The shared world anthology Dreaming 2074: A Utopia Created by French Luxury puts its central conceit right there in the subtitle. Commissioned by the Comité Colbert — “78 firms from the French luxury sector and 14 cultural institutions, which have joined together through common values” — the anthology (comprising short stories and other works) uses a shared universe to paint a picture of a 2074 that has weathered calamity to become a world materially and culturally superior to our own.
On November 22, I vowed that “I swear, the next new book I get sent that’s about the doleful world after EVERYTHING FELL DOWN AND EVERY ONE WAS SAD AND ALSO THE SUN CRIES BITTER TEARS, the review after that is going to be a manga by Morinaga Miruku.” Hoping for recent F&SF that isn’t a variation on EVERYTHING FELL DOWN AND EVERY ONE WAS SAD AND ALSO THE SUN CRIES BITTER TEARS was stupid of me1 but at least having to live up to the vow gave me a pleasant change of pace.
Doing the requisite background research also drew my attention to an aspect of this work that made me sit back and go “huh”. More on that after we visit the land of schoolgirl romances.
First published in 1991 under the title Mördare utan ansikte, and translated in 1997 by Stephen T. Murray, Faceless Killers introduces Kurt Wallander, a morose Swedish policeman. Wallander is painfully aware that middle age is transforming him into a doughy old man; he is worried about his hostile and increasing senile father; he is alienated from his daughter; and his wife of many years just left him because living with Wallander was killing her soul. Wallander’s disposition is in no way aided by the human depravity his job forces him to confront every day, depravity like the brutal attack on Johannes and Maria Lövgren that left the old farmer noseless and beaten to death. Maria is barely clinging to life after the attack.
Academy City! Home to the reality-redefining espers, able to alter natural law at will and filled with scientific marvels! For student Touma Kamijou, it is merely the setting of the endless series of humiliations, failures, and mishaps that is his life. His school marks are dismal and accidents dog his heels. His esper power, Imagine Breaker, the ability to negate all unnatural powers, is1 dismissed as Level Zero, the very lowest of rating in Academy City.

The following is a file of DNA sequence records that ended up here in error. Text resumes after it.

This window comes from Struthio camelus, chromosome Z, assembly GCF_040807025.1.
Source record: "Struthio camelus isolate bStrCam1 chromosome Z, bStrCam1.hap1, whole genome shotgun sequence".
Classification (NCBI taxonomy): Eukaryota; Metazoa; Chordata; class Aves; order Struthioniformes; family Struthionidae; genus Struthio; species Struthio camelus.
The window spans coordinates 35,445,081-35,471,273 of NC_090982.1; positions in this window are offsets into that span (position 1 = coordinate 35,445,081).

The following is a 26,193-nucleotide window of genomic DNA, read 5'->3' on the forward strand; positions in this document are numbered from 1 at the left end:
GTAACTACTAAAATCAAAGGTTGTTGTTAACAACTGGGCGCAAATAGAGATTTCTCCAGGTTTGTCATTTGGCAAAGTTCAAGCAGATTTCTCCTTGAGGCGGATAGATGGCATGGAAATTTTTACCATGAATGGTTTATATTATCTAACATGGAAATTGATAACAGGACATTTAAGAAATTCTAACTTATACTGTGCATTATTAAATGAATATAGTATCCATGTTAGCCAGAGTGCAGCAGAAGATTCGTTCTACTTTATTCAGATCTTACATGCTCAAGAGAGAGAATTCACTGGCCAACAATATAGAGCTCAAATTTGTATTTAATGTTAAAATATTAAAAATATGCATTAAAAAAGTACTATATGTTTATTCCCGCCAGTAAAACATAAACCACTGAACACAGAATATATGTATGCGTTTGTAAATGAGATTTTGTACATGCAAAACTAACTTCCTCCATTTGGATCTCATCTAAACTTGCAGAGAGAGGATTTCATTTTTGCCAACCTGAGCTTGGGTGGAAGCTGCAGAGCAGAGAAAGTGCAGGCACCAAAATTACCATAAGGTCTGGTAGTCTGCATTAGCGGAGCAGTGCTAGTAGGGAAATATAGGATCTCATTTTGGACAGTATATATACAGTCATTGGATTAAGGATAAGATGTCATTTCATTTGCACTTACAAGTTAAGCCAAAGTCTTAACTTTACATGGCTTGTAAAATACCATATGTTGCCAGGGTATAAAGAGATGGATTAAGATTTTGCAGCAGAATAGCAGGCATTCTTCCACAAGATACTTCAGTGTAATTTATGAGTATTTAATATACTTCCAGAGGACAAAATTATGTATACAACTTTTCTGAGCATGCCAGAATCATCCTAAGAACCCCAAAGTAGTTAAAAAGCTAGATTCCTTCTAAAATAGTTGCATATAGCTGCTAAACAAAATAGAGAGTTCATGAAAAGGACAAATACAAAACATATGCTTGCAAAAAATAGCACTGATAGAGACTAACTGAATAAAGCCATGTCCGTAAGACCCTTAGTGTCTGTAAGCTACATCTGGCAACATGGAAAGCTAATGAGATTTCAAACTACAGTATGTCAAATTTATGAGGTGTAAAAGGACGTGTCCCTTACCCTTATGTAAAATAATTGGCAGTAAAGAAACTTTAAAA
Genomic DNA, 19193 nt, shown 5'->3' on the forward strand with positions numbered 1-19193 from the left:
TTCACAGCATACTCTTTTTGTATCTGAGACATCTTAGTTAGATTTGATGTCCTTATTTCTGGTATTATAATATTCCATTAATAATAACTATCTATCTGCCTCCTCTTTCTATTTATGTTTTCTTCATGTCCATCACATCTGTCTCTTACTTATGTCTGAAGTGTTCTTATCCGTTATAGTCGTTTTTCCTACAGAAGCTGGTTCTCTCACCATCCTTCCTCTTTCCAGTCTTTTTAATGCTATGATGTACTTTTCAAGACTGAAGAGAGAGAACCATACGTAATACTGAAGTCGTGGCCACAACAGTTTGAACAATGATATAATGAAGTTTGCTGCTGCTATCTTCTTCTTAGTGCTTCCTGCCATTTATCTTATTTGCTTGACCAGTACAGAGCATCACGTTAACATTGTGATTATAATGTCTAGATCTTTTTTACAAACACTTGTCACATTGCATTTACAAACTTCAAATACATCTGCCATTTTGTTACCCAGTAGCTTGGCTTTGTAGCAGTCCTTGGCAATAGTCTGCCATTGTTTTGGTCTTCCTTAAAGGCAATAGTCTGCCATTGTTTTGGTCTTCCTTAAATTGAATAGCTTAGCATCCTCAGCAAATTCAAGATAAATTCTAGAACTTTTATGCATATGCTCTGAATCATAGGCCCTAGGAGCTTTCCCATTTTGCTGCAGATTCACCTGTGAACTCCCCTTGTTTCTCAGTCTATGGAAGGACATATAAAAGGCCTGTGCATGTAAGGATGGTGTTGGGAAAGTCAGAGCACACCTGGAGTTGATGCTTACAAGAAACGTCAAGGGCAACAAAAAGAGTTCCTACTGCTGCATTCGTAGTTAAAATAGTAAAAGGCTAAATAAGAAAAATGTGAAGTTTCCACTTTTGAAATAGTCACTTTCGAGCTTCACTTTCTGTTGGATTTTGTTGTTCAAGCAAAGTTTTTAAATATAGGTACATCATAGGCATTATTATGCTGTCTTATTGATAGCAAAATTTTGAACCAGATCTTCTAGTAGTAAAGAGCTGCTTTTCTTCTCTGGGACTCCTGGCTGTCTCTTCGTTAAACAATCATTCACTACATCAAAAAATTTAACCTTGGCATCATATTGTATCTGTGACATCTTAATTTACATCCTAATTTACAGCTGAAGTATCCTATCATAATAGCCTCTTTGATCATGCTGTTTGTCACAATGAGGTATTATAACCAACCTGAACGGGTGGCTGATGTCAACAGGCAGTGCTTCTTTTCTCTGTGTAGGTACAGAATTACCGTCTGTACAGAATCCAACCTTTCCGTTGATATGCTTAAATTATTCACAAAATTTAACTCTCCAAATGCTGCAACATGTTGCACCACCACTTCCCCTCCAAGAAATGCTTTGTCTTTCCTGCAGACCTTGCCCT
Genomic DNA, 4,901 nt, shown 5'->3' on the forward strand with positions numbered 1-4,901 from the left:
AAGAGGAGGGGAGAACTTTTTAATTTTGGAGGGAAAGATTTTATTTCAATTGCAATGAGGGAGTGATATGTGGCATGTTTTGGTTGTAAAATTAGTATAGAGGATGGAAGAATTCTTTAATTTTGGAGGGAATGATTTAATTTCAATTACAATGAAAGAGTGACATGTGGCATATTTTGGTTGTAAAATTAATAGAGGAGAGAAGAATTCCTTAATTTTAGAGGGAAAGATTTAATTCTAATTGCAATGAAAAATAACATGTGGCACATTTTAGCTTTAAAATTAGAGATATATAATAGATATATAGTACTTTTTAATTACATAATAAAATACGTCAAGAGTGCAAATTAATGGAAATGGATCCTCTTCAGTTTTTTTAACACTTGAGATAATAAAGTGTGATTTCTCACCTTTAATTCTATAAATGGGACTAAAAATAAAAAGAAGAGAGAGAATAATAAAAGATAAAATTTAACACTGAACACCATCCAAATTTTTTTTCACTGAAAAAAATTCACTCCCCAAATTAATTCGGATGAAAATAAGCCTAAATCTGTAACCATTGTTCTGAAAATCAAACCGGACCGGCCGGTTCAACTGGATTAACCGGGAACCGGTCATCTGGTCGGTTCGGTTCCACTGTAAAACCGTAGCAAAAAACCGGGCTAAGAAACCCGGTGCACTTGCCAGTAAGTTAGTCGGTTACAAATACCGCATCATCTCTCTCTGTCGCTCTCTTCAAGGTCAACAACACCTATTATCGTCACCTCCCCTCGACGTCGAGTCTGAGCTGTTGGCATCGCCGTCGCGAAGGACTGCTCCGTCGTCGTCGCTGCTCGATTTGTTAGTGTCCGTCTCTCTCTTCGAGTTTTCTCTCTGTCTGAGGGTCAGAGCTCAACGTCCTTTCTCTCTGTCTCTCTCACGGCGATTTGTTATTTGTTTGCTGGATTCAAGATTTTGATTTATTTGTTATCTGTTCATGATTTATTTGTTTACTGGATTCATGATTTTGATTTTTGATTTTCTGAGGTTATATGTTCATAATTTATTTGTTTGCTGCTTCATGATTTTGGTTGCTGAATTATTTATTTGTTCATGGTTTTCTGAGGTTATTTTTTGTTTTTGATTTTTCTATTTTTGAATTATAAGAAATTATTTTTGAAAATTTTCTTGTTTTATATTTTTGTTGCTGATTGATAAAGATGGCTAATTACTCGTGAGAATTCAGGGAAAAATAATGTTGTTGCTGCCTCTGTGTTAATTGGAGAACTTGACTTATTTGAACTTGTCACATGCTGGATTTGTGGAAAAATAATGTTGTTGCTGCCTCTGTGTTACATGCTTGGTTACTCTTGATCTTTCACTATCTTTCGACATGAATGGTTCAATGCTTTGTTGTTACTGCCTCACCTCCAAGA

Today’s translated work is Robert Merle’s Malevil, first published in French in 1972 and translated into English by Derek Coltman in 1973. I remember it being pretty popular in the 1970s, enough that it got a movie adaptation in 1981, but as far as I can tell it has almost entirely fallen into obscurity1 and out of print. That’s a pity, because Merle has some interesting angles on well-tested tropes.
Like Masuji Ibuse, Keiji Nakazawa (1939 – 2012) was a native of Hiroshima. Unlike Ibuse, Nakazawa was in Hiroshima on August sixth, 1945 and while he and his mother survived the destruction of Hiroshima, his father, two sisters and younger brother died as a result of it. Nakazawa’s manga series Barefoot Gen is a thinly veiled autobiographical work, telling the story of the destruction of Hiroshima and the immediate aftermath from a small boy named Gen, just the same age the author was when Hiroshima was destroyed.
Shizuma Shigematsu, his wife Shigeko and their niece Yasuko all survived the Monday, August 6, 1945 attack on Hiroshima, experiencing the event from the perspective of varying distances from the epicenter. Shizuma was nearest the explosion and Yasuko sufficiently far away to suffer none of the immediate effects like translational injury, thermal burns or prompt radiation injury from the explosion itself. While husband and wife suffered from radiation illness in the years since, Yasuko herself appears to have escaped unharmed.
When I selected this, I had no memory of the plot at all despite the fact my copy of the book is well worn. It seemed suitable that issues of history, forgotten and rewritten, play such a central role in this novel of the mid-1990s so I thank the endless series of head injuries I have suffered for their contribution to this reading experience.
For some reason the cover says this was edited by “Haikasoru” but that is a stand-in for Nick Mamatas and Masumi Washington. As explained in Mamatas’ introduction, the intention here is de-exoticize so if you’re looking for something to reinforce an impression of Japan as Other and Enchantedly Unknowable, look to other works for support in that endeavor.
Washington for her part makes a point of thanking the translators; they often go unnoticed (and I think in at least one book I am considering for review, uncredited) but anyone who has read a bad translation next to a superior one will know how crucial they are. Lesser publishers could learn from Haikasoru.
I should be better read in the Strugatsky Brothers’ oeuvre than I actually am so when I get the chance to read something of theirs, particularly a modern translation, I take advantage of it.